Hi Meredith, Since you were born after 1/1/1954, whenever you file for spousal benefits you will be deemed to also be filing for retirement benefits on your own record and you will essentially only be eligible for the higher of those 2 benefit rates. If your own Primary Insurance Amount (PIA), which is equal to your full retirement age (FRA) retirement benefit amount, is more than 50% of your husband’s PIA, you won’t be eligible for any spousal benefits. Best, Larry


Can I Get Survivor Benefits Now That I’m Age 60 & 8 Months?​​

Hi Larry, My husband of 23 years passed away in 2004 when I was 47 years old. At that time, I was told that I could not get survivors benefits because of my age. I am now 60 years 8 months old. Can I file and draw survivors benefits now? Thanks, Kelly

Hi Kelly, I’m sorry for your loss. Reduced widow’s benefits can be payable as early as age 60, so it sounds like you would be potentially eligible. However, the Social Security earnings test could limit your ability to receive benefits prior to full retirement age if you are still working.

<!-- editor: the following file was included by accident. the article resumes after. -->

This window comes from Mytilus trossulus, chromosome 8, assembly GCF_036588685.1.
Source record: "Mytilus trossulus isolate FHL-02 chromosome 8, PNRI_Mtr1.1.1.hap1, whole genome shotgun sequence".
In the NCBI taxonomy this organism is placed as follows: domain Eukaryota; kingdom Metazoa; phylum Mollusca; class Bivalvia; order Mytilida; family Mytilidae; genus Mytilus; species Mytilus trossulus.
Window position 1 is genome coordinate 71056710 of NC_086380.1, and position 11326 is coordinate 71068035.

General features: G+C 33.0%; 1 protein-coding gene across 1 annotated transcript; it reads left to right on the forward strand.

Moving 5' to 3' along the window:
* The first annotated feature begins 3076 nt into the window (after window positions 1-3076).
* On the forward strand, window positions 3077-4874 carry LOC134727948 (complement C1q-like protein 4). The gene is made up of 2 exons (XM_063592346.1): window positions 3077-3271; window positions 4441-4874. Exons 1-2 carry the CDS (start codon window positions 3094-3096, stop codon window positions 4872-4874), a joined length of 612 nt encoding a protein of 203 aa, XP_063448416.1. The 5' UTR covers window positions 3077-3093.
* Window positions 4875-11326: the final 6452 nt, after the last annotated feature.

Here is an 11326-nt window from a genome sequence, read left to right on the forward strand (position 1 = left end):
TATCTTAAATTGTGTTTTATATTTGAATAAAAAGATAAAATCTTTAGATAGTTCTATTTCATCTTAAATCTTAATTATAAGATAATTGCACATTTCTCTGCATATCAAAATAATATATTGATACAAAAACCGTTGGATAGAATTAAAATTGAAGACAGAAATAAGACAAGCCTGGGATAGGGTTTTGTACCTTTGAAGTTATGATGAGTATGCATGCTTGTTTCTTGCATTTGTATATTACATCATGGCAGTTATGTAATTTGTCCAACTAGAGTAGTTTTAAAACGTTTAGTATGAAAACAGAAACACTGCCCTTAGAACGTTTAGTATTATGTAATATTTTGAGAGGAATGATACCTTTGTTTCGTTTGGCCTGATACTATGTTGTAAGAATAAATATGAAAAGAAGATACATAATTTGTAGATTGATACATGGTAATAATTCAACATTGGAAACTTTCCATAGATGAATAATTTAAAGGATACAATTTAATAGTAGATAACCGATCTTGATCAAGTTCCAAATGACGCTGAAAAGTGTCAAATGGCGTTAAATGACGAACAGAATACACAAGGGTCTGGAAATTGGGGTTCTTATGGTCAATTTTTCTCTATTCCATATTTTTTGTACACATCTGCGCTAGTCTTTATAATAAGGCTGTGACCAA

Assuming that you also have enough work credits to qualify for retirement benefits on your own record, your best option is likely one of the following:

  1. File for reduced widow’s benefits now or as soon as your earnings will permit benefits to be paid, then switch to your own record at age 70; or,
  2. File for reduced retirement benefits on your own record at age 62 or as soon as your earnings will permit benefits to be paid, then file for unreduced widow’s benefits at full retirement age.

An expert Social Security benefits calculator as described in other answers can help you determine which of the above filing strategies is best in your case, as well as when to apply for each type of benefit. Best, Larry


Can You Give Me Some Advice?​​